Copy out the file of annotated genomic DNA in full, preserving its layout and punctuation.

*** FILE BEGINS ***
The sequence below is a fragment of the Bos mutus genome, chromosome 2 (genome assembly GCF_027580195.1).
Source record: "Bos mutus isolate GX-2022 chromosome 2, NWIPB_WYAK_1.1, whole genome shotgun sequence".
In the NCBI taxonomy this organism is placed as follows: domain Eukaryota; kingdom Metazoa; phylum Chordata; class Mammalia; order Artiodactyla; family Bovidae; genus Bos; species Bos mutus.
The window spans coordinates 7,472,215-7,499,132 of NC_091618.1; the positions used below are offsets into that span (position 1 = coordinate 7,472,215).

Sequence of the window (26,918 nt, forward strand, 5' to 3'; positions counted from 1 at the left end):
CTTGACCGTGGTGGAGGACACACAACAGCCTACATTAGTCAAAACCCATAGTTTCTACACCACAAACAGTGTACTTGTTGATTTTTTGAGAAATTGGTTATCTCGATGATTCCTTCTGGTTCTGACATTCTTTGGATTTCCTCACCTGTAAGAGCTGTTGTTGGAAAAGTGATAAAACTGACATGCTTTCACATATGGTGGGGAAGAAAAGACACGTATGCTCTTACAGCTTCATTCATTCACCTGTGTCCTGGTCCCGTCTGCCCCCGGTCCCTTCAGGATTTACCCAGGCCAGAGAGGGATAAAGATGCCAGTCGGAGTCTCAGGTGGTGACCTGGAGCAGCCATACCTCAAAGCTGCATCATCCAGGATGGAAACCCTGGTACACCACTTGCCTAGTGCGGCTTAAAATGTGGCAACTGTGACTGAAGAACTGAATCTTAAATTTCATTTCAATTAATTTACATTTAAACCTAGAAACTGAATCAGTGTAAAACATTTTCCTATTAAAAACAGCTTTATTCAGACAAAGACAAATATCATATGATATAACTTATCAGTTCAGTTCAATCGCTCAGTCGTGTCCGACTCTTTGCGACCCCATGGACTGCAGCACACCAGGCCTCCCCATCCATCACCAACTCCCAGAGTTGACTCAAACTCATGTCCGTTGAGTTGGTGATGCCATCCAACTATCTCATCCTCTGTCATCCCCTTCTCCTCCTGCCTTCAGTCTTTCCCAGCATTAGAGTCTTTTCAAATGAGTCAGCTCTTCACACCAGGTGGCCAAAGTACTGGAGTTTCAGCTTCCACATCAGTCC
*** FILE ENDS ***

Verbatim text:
The sequence below is a fragment of the Bos mutus genome, chromosome 2 (genome assembly GCF_027580195.1).
Source record: "Bos mutus isolate GX-2022 chromosome 2, NWIPB_WYAK_1.1, whole genome shotgun sequence".
In the NCBI taxonomy this organism is placed as follows: domain Eukaryota; kingdom Metazoa; phylum Chordata; class Mammalia; order Artiodactyla; family Bovidae; genus Bos; species Bos mutus.
The window spans coordinates 7,472,215-7,499,132 of NC_091618.1; the positions used below are offsets into that span (position 1 = coordinate 7,472,215).

Sequence of the window (26,918 nt, forward strand, 5' to 3'; positions counted from 1 at the left end):
CTTGACCGTGGTGGAGGACACACAACAGCCTACATTAGTCAAAACCCATAGTTTCTACACCACAAACAGTGTACTTGTTGATTTTTTGAGAAATTGGTTATCTCGATGATTCCTTCTGGTTCTGACATTCTTTGGATTTCCTCACCTGTAAGAGCTGTTGTTGGAAAAGTGATAAAACTGACATGCTTTCACATATGGTGGGGAAGAAAAGACACGTATGCTCTTACAGCTTCATTCATTCACCTGTGTCCTGGTCCCGTCTGCCCCCGGTCCCTTCAGGATTTACCCAGGCCAGAGAGGGATAAAGATGCCAGTCGGAGTCTCAGGTGGTGACCTGGAGCAGCCATACCTCAAAGCTGCATCATCCAGGATGGAAACCCTGGTACACCACTTGCCTAGTGCGGCTTAAAATGTGGCAACTGTGACTGAAGAACTGAATCTTAAATTTCATTTCAATTAATTTACATTTAAACCTAGAAACTGAATCAGTGTAAAACATTTTCCTATTAAAAACAGCTTTATTCAGACAAAGACAAATATCATATGATATAACTTATCAGTTCAGTTCAATCGCTCAGTCGTGTCCGACTCTTTGCGACCCCATGGACTGCAGCACACCAGGCCTCCCCATCCATCACCAACTCCCAGAGTTGACTCAAACTCATGTCCGTTGAGTTGGTGATGCCATCCAACTATCTCATCCTCTGTCATCCCCTTCTCCTCCTGCCTTCAGTCTTTCCCAGCATTAGAGTCTTTTCAAATGAGTCAGCTCTTCACACCAGGTGGCCAAAGTACTGGAGTTTCAGCTTCCACATCAGTCC